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Pay attention to the process in politics

Government has never been known for its ability to work efficiently, but the McDuffie County Commission took sluggishness and inconsistency to new heights last week.

It began with a long - very long - process to possibly change the company that provides probation services in the county.

Commissioners listened to more than a half-hour of presentations from the current provider, CSRA Probation Services, and the company vying for the contract, Client Management Systems - a company formed by former CSRA Probation Services employees. CSRA Probation touted increased fine collections and decreased warrants in the past two years. Client Management Systems, on the other hand, trumpeted a recommendation from acting Probate Judge Valerie Burley (who was carrying on the recommendation of retired Probate Judge Gene Wells).

Following the presentations, commissioners simply confirmed Judge Burley's recommendation and approved it - on the second attempt at a vote - with little discussion among themselves.

We aren't saying commissioners didn't make the right decision, but we do have a question about the process: If commissioners were going to pin their decision on what the probate judge wanted, why didn't they just ask her to begin with and save everyone some time?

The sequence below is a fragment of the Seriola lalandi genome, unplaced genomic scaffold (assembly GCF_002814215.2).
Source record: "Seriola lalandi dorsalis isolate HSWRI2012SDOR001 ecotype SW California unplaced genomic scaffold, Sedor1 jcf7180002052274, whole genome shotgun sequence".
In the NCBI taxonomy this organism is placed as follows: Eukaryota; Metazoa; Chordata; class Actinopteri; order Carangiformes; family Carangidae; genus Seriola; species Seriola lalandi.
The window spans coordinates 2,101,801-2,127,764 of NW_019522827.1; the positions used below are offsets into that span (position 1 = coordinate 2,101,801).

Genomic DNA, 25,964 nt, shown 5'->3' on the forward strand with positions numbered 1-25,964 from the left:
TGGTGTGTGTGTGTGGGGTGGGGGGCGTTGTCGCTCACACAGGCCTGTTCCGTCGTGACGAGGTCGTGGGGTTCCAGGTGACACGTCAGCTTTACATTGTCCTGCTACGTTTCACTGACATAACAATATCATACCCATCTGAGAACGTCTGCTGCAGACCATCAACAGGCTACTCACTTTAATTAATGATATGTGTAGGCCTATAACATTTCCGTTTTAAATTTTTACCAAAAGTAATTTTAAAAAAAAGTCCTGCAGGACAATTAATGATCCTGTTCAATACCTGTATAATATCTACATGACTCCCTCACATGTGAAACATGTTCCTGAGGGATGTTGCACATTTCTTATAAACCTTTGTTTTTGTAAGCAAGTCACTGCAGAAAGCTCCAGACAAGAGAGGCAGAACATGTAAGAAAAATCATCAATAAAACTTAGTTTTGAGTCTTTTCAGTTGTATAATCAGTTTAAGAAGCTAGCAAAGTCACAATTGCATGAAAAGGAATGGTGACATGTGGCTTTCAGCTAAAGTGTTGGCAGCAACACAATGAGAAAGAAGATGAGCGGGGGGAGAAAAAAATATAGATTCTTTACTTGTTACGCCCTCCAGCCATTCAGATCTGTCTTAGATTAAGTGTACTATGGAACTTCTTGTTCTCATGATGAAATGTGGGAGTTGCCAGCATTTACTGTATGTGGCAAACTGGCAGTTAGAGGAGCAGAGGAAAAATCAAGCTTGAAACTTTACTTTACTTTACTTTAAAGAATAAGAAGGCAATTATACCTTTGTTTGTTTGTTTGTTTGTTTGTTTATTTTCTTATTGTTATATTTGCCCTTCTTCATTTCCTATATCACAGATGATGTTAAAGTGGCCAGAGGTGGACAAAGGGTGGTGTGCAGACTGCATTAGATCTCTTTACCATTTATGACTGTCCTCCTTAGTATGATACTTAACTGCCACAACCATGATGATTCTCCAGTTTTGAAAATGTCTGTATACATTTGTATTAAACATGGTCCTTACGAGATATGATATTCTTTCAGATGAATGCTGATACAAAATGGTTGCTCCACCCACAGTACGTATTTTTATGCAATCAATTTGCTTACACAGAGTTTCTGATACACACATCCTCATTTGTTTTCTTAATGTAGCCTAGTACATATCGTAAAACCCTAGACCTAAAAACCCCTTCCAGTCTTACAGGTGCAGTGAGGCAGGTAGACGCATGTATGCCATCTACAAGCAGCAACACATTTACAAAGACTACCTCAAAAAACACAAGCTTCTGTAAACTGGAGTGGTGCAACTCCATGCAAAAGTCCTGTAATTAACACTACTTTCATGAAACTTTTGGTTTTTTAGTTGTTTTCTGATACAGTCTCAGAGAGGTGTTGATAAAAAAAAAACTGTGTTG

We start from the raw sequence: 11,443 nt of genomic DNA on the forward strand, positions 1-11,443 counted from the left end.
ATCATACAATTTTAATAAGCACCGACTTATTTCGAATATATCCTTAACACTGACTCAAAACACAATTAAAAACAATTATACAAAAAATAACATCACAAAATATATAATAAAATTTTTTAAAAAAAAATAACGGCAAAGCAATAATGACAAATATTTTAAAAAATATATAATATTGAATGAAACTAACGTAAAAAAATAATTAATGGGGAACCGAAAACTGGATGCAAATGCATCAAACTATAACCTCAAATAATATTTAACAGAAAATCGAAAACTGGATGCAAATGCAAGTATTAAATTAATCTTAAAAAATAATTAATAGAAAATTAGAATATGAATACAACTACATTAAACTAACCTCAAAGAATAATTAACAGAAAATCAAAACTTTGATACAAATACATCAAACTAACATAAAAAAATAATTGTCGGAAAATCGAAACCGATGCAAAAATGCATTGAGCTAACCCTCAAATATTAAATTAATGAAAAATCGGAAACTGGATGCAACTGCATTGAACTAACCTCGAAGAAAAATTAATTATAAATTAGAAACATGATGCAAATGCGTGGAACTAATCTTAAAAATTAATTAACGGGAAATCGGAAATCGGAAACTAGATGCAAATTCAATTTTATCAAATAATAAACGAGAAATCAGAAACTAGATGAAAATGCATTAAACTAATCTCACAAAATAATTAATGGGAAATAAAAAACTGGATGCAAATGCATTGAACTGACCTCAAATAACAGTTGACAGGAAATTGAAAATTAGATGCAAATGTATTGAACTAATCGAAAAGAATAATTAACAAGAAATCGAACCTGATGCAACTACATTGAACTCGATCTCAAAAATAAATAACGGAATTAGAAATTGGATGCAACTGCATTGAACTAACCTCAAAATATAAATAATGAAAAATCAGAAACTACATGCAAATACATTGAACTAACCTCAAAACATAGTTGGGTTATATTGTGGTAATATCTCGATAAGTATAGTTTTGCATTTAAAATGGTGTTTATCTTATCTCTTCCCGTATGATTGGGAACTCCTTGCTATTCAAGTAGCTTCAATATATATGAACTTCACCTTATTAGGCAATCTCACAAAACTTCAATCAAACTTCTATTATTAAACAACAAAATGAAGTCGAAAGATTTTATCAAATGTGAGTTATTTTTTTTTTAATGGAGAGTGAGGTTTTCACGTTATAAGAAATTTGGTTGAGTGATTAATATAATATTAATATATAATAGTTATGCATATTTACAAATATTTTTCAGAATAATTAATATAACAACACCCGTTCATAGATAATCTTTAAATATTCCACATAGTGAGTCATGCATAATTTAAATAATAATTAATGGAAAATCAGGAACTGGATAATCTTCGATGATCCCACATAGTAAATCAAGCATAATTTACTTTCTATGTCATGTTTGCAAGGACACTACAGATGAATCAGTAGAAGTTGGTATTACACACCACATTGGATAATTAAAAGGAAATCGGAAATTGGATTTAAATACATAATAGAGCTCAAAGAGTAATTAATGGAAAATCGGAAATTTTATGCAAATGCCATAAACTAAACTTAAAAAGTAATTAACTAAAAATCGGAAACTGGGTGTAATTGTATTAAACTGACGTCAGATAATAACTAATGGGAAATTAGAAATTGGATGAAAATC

And that was just the beginning.

Commissioners also decided - after much discussion - to take bids on solid waste disposal, even though the county is about halfway through a 15-year contract with Waste Management, who, according to officials, has provided "good service" during that time.

Why? Well, Advanced Disposal officials say their new landfill - which is closer to McDuffie County than Waste Management's facility - will result in a cost savings for the county.

But where was the cost savings consideration when commissioners later discussed a lawn maintenance contract? Commissioners deadlocked on whether to stay with the current provider - even though the cost to taxpayers was $95 per month more - or go with the lowest bidder. That decision is in line for more discussion next month.

Now, price, recommendation or service should never be the only consideration for a governing board, and loyalty is just a commodity in politics. There's certainly a place for competition, for allowing new businesses a chance, and for thorough debate of all decisions.

It's all part of the process.

And regardless of the outcome, it's that process that is too important to by-pass.



Web posted on Thursday, January 25, 2007













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